Let me share with you my experiences this last week, and yes, they were QUITE the experiences.  On Monday we found out the P7 results on their final test called PLE.  The results are a big deal because they show how good your school is and they determine if your P7 students can go to secondary school.

Sylvia was super nervous but we found out what they were and…they were all good! They were the best grades that the school has ever had.  Of course that caused some major praising…

That night we had worship team practice and the whole worship team caught on with the excitement. We sang and danced a little more than normal, which means we were gettin’ down.  At one point we ran in a line around the church singing and shouting on the top of our lungs. Never in my life have I experienced that at an American church.  Jesus really does fill you with joy, and when you get it, sometimes you just explode!

The next day I came and little to my knowledge, they were planning a party to celebrate the good grades.  A few things about that day were…different.  First of all let’s talk about goats.  There is a plentiful supply of them in Uganda.  Well, on this day they decided to go all out so they got a goat for the party.  They bring a big goat and it is obvi scared, I mean I would be too if I were that goat.  So I ask, “Who is gonna slaughter it?” Then they point to one of the deacons.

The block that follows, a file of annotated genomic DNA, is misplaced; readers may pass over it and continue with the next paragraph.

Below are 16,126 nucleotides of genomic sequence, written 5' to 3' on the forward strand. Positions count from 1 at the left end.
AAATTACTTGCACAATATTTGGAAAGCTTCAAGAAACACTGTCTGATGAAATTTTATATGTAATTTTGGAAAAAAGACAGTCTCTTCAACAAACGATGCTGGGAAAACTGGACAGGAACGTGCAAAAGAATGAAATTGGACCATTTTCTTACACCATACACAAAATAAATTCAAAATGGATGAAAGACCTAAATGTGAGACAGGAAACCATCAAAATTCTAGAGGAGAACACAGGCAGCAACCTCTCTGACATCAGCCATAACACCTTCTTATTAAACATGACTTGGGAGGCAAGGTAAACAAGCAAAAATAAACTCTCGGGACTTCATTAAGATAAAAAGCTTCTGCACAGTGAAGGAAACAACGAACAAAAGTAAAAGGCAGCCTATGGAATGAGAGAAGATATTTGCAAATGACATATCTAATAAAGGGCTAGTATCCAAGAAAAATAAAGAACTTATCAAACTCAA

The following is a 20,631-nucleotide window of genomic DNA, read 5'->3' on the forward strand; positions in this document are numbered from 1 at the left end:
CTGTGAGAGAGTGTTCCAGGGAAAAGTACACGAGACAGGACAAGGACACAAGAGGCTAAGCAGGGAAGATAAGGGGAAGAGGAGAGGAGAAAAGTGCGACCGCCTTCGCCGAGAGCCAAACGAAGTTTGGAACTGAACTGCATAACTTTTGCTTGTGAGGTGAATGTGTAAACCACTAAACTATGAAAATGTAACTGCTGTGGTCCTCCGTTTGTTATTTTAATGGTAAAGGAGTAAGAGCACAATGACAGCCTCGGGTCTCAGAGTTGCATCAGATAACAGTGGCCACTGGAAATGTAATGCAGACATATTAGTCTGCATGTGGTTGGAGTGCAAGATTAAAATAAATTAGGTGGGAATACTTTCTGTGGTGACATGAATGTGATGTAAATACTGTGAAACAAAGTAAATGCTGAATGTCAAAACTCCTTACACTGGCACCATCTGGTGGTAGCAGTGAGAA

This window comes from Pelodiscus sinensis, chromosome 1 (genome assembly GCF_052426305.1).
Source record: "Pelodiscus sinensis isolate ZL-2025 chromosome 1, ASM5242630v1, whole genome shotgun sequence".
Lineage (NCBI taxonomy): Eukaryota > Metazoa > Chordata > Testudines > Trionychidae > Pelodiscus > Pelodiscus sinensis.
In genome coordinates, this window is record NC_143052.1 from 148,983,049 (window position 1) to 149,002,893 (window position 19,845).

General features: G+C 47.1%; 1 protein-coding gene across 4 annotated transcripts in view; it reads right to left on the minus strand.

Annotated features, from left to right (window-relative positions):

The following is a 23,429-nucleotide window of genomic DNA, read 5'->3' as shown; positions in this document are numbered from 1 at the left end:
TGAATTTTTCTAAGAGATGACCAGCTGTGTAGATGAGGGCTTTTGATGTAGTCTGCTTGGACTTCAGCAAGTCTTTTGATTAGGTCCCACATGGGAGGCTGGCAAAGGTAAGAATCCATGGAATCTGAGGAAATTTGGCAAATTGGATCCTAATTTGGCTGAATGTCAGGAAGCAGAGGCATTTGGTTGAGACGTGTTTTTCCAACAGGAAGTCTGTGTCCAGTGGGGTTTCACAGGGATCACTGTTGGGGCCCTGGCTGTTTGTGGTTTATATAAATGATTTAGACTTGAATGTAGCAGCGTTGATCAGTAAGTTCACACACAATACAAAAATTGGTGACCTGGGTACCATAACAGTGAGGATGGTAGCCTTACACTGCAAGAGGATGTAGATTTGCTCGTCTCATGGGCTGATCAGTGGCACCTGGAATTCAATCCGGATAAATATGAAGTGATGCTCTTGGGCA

Well anywho I preferred not to see them slaughter it so I stayed away from that area for a while.  Then, minding my own business, I walked past it.  The goat. Poor thing.  The throat was slit and they were cutting off the skin and fat.  Ew.  Sorry for any vegetarians out there- disregard this part!

As that was happening, I got summoned to go with the P7 students around Mutungo on a truck.  They painted the results on a big sheet and hung it on the truck so we could show people and attract more people to the school.  

We boarded the back of the truck, blasted music, and rode around Mutungo shouting. It was. So. Fun.  If we did that in the U.S. , the po-po would catch ya.  Oh the thrills of living overseas…

We returned to school and the goat had turned into multiple shishkabobs.  We started the celebration, and at the end we all ate goat.  I thought I would have a hard time eating it after I saw it slaughtered, but call me crazy, I ate it and it was delish.

                 Roasting the Goat(I thought it would be better                       to not take a picture of the actual goat....)

                            P7 PLE Results